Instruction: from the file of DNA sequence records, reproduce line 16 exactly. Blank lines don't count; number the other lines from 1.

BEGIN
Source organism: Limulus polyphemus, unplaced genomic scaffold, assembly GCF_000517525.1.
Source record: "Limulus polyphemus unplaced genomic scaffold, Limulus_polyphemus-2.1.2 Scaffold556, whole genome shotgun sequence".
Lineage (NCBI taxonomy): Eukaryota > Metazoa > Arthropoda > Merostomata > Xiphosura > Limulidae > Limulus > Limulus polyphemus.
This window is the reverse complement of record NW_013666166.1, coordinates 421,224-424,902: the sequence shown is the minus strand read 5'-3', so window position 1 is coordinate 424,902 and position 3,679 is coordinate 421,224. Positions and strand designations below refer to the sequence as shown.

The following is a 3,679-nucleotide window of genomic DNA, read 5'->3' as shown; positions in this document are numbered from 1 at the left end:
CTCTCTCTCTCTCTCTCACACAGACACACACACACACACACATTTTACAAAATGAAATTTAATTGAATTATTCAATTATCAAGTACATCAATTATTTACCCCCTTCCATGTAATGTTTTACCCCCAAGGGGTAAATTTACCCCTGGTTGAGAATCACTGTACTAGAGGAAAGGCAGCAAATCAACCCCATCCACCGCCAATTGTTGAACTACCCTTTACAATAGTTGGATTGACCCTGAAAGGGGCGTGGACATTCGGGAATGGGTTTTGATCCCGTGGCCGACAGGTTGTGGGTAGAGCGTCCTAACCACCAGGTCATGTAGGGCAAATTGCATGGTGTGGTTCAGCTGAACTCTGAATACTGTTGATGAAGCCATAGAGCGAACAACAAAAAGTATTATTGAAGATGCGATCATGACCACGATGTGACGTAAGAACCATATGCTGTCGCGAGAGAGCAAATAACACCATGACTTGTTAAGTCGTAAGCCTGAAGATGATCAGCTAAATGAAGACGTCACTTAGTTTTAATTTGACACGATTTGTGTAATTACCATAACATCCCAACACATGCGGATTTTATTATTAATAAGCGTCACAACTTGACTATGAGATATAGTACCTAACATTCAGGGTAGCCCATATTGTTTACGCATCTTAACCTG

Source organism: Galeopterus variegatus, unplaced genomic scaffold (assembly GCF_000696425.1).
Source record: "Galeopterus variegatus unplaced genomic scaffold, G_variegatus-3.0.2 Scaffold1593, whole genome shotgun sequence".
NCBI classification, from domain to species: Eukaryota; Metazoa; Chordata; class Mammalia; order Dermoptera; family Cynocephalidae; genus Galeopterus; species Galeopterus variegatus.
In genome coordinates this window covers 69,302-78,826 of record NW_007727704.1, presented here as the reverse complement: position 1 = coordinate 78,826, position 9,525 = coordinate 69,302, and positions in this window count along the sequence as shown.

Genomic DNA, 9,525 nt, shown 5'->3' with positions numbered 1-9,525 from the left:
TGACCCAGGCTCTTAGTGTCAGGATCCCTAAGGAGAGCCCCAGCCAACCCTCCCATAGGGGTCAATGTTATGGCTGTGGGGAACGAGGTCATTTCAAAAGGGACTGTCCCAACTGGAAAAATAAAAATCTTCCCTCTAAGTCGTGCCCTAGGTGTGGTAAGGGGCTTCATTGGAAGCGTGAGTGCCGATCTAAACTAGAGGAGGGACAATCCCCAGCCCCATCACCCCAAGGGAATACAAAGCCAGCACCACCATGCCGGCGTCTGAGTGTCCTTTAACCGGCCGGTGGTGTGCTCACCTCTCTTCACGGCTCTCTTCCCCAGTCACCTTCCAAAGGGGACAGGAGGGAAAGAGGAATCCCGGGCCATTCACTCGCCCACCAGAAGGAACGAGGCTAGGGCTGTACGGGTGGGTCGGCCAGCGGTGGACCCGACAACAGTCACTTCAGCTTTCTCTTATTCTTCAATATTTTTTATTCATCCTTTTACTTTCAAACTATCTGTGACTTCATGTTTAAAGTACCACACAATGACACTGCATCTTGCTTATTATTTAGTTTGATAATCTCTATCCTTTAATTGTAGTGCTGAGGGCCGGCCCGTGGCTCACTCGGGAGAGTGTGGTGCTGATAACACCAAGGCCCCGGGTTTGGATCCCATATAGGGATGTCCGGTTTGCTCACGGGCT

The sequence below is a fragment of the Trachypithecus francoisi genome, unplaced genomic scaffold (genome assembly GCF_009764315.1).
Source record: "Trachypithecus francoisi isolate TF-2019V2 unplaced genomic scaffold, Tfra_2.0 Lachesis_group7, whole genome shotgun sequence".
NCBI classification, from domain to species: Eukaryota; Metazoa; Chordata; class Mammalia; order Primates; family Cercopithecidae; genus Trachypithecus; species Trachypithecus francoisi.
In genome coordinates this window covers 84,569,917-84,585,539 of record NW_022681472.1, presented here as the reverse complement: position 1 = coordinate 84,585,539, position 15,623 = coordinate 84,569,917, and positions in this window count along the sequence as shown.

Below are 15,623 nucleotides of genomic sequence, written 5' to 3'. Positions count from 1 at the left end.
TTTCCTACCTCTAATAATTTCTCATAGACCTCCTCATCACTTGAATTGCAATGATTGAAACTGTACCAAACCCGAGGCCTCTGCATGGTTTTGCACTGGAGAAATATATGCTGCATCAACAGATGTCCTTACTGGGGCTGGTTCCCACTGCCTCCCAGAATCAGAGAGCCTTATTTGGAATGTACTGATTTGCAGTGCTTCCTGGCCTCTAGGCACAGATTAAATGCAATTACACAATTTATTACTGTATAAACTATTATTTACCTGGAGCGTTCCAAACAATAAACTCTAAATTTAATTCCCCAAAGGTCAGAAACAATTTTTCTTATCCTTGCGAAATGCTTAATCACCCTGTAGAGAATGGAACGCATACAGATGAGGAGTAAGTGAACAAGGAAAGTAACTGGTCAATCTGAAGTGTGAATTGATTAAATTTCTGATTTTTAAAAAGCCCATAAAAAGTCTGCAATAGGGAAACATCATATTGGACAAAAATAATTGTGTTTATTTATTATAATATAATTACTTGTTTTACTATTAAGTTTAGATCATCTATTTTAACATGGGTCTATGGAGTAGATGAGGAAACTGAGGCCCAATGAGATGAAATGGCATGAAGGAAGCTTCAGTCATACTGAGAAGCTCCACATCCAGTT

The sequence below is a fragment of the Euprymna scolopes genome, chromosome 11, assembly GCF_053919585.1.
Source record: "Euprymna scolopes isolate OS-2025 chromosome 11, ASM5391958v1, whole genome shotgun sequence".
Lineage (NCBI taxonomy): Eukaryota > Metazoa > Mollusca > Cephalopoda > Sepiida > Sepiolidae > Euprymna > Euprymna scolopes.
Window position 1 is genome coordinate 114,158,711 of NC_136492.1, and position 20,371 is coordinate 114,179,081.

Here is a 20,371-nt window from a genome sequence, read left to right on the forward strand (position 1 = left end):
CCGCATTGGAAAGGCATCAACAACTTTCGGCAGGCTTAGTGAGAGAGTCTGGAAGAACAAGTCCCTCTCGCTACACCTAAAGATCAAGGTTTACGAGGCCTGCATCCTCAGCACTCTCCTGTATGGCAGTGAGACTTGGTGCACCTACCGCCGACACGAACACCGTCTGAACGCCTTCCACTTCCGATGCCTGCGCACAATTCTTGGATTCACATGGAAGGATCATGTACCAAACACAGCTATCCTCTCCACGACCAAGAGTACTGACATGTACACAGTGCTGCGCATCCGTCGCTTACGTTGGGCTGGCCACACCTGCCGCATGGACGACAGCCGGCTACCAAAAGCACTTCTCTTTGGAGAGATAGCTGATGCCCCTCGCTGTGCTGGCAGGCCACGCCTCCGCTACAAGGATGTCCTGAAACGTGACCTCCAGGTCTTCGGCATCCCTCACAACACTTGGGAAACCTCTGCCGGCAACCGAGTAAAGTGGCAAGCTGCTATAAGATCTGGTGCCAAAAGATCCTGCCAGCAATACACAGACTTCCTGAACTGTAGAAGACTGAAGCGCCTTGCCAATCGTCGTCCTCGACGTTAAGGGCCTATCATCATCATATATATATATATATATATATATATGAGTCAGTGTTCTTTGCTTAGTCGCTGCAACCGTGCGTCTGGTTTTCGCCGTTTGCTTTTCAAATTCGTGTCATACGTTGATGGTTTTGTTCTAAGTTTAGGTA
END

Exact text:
In genome coordinates this window covers 84,569,917-84,585,539 of record NW_022681472.1, presented here as the reverse complement: position 1 = coordinate 84,585,539, position 15,623 = coordinate 84,569,917, and positions in this window count along the sequence as shown.